Updated: Jun 14
Growing up I daydreamed of being Robin Hood, of robbing from the rich, giving to the poor. Rescuing Maid Marian with nothing more than my bow, my wits and my intrepid band of merry men. Well, Sheriff of Nottingham isn’t about any of that, you are a simple merchant who wants to move their goods through Nottingham but the corrupt Sheriff wants his cut. You must bluff your way through the gates with as many goods as you can muster and hope you don’t get caught with any contraband.
A Quick Overview
In Sheriff of Nottingham players are essentially trying to collect sets and the most of each set to score the most points. This is however made more difficult by the addition of the sheriff. In Sheriff of Nottingham there are two types of goods, legal goods like apples and bread and illegal goods like alcohol and crossbows.
Bringing legal goods into Nottingham is fine and it will help you score those oh-so-important majority bonuses at the end of the game, but the goods themselves are rather worthless. Illegal goods on the other hand are a lucrative business, sneaking some of those past the sheriff can really bolster your end game score.
Players take turns being the sheriff. Each round the players place up to 5 cards in their bag and declare the contents to the sheriff. They must declare the correct number of cards, but they can choose to lie about exactly what those cards are. Their declaration must be a single type of good, apples, bread, cheese or chickens. The sheriff can choose to let them pass or he can open the bag. Players can negotiate or bribe the sheriff to let them pass but once he opens the bag that’s it. If the bag contains the declared cards the sheriff pays a fine to the player he accused, otherwise the player must pay a fine and have his contraband goods (those not declared) confiscated.
Play continues like this until all players have played the sheriff twice, at that point everyone scores points for all their legal and illegal goods and the players with the most and second most of each legal good type score 15/10 points each. Finally players add in the points from their coins and the player with the most points is declare the winner.
Why choose it?
Since we started Games Night I’ve been on the lookout for great games that play with five or six and Sheriff of Nottingham was always one that came up during my research.
Did they like it?
Yes. Even Mrs Bob who sometimes bails on Games Night and lets the boys play said she had a good time, I think it helped that she won!
Our play of Sheriff was not only their first play but it was mine too and I have to say we all had a really good time. Sheriff is a game that offers the opportunity to roleplay, but it does not require it. However I think everyone really got into it especially when it came their turn to play Sheriff.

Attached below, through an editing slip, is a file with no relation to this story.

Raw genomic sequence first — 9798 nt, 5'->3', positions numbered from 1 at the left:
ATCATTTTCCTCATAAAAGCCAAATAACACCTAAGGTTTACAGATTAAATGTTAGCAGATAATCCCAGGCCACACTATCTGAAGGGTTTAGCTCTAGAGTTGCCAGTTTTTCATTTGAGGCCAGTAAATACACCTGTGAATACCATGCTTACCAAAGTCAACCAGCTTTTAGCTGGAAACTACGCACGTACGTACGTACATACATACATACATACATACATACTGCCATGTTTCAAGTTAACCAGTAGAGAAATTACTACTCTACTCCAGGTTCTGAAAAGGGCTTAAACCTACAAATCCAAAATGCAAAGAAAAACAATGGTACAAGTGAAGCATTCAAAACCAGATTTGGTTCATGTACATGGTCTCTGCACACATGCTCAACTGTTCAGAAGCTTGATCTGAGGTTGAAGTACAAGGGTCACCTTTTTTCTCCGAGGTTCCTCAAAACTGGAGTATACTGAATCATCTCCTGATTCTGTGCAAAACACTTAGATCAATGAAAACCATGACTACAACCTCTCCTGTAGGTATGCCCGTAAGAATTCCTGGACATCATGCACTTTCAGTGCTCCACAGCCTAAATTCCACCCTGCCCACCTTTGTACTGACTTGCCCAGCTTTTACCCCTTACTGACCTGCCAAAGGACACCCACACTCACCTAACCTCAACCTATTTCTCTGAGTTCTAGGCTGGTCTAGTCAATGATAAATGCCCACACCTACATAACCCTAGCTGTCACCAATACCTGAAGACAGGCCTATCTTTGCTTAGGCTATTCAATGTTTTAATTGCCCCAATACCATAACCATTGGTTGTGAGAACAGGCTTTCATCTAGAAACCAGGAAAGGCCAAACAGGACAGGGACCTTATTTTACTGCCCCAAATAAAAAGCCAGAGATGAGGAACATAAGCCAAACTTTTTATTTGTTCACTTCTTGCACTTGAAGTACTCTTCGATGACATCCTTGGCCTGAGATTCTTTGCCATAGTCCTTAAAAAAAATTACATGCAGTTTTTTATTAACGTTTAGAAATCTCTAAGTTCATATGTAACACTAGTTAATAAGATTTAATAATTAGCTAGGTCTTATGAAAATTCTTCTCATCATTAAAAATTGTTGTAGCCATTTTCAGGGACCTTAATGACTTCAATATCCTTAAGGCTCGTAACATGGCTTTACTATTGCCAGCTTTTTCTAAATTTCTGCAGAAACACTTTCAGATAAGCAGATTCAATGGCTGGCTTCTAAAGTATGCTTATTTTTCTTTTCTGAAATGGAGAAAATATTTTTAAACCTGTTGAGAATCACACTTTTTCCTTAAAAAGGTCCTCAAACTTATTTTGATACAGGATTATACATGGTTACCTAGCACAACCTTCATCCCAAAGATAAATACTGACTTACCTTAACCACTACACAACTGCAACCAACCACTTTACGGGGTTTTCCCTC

The production for the game is really quite lavish, it could have easily been a smaller package but the whole thing has a quality feel to it. I was confused by the extra coins in the set, because once the game starts no extra cash enters the game, however I guess it can be used for bonus points etc at the end of the game.
The rules are pretty simple and after a single round everyone should have a reasonably good idea about how the rest of the game is going to play out. The one downside of Sheriff is that the game is really long with 5 players. Our game, which admittedly was a learning game, was edging up towards 2 hours, if not a little longer. I know that some people put a timer on the rounds, but I’m not sure I like that as it might curtail some of the fun of being the sheriff as you try to rush to beat the timer.
Sheriff feels long largely because each round is very similar, while other games of a similar length might offer a deep play experience, Sheriff, at its heart, is a set collection game and while the bluffing makes it a really interesting one, it doesn’t really justify the time it takes. All that said, I have loved all my plays of it, with some incredible moments that will stick with me. It’s hard to think of other simple card games that really could give me the same feelings that a really good game of Sheriff of Nottingham does.
Sheriff of Nottingham is a catch 22 of a game. It’s so much more alive with more players, but it also takes so much longer. The simple rules and goals of the game and the social aspect of the bluffing and table talk give the impression of a light, party style game, but the length of play make it more of a full evening's entertainment.
The game is beautifully produced, with quality components and great art and it has provided some wonderfully memorable moments for me. Highly recommended.